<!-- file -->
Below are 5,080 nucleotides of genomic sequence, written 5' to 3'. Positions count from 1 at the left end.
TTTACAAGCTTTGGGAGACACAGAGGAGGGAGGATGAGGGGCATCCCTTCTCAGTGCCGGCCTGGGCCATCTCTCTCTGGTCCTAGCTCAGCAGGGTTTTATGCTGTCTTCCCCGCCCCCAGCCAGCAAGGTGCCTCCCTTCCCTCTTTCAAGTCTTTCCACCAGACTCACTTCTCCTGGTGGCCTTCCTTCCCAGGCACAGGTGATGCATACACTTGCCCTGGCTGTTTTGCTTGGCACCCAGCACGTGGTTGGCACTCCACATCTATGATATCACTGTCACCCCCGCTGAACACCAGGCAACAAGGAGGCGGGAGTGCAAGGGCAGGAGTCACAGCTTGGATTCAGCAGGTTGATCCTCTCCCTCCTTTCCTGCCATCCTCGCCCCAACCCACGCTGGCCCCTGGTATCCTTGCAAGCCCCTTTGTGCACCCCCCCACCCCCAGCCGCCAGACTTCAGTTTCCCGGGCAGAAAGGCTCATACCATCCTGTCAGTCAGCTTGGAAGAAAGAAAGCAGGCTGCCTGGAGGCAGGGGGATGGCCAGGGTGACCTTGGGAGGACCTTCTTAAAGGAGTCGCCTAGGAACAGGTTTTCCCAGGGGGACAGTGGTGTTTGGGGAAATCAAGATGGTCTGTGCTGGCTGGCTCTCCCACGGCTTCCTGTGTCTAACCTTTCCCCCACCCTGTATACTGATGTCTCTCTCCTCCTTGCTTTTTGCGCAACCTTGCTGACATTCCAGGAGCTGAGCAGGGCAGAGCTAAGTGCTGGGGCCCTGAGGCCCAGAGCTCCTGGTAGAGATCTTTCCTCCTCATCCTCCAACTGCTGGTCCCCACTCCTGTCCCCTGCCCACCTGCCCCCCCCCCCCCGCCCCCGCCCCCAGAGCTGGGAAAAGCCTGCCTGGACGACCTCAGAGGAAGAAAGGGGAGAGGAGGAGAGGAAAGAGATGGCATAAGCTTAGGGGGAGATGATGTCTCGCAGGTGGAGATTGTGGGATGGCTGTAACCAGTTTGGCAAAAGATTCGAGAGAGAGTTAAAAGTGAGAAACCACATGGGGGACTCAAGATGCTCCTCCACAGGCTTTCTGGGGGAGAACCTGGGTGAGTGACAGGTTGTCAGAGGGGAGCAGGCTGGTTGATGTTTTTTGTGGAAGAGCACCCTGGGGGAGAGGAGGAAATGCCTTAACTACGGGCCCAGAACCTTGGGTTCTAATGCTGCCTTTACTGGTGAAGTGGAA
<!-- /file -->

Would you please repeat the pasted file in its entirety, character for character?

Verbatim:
Below are 5,080 nucleotides of genomic sequence, written 5' to 3'. Positions count from 1 at the left end.
TTTACAAGCTTTGGGAGACACAGAGGAGGGAGGATGAGGGGCATCCCTTCTCAGTGCCGGCCTGGGCCATCTCTCTCTGGTCCTAGCTCAGCAGGGTTTTATGCTGTCTTCCCCGCCCCCAGCCAGCAAGGTGCCTCCCTTCCCTCTTTCAAGTCTTTCCACCAGACTCACTTCTCCTGGTGGCCTTCCTTCCCAGGCACAGGTGATGCATACACTTGCCCTGGCTGTTTTGCTTGGCACCCAGCACGTGGTTGGCACTCCACATCTATGATATCACTGTCACCCCCGCTGAACACCAGGCAACAAGGAGGCGGGAGTGCAAGGGCAGGAGTCACAGCTTGGATTCAGCAGGTTGATCCTCTCCCTCCTTTCCTGCCATCCTCGCCCCAACCCACGCTGGCCCCTGGTATCCTTGCAAGCCCCTTTGTGCACCCCCCCACCCCCAGCCGCCAGACTTCAGTTTCCCGGGCAGAAAGGCTCATACCATCCTGTCAGTCAGCTTGGAAGAAAGAAAGCAGGCTGCCTGGAGGCAGGGGGATGGCCAGGGTGACCTTGGGAGGACCTTCTTAAAGGAGTCGCCTAGGAACAGGTTTTCCCAGGGGGACAGTGGTGTTTGGGGAAATCAAGATGGTCTGTGCTGGCTGGCTCTCCCACGGCTTCCTGTGTCTAACCTTTCCCCCACCCTGTATACTGATGTCTCTCTCCTCCTTGCTTTTTGCGCAACCTTGCTGACATTCCAGGAGCTGAGCAGGGCAGAGCTAAGTGCTGGGGCCCTGAGGCCCAGAGCTCCTGGTAGAGATCTTTCCTCCTCATCCTCCAACTGCTGGTCCCCACTCCTGTCCCCTGCCCACCTGCCCCCCCCCCCCCGCCCCCGCCCCCAGAGCTGGGAAAAGCCTGCCTGGACGACCTCAGAGGAAGAAAGGGGAGAGGAGGAGAGGAAAGAGATGGCATAAGCTTAGGGGGAGATGATGTCTCGCAGGTGGAGATTGTGGGATGGCTGTAACCAGTTTGGCAAAAGATTCGAGAGAGAGTTAAAAGTGAGAAACCACATGGGGGACTCAAGATGCTCCTCCACAGGCTTTCTGGGGGAGAACCTGGGTGAGTGACAGGTTGTCAGAGGGGAGCAGGCTGGTTGATGTTTTTTGTGGAAGAGCACCCTGGGGGAGAGGAGGAAATGCCTTAACTACGGGCCCAGAACCTTGGGTTCTAATGCTGCCTTTACTGGTGAAGTGGAA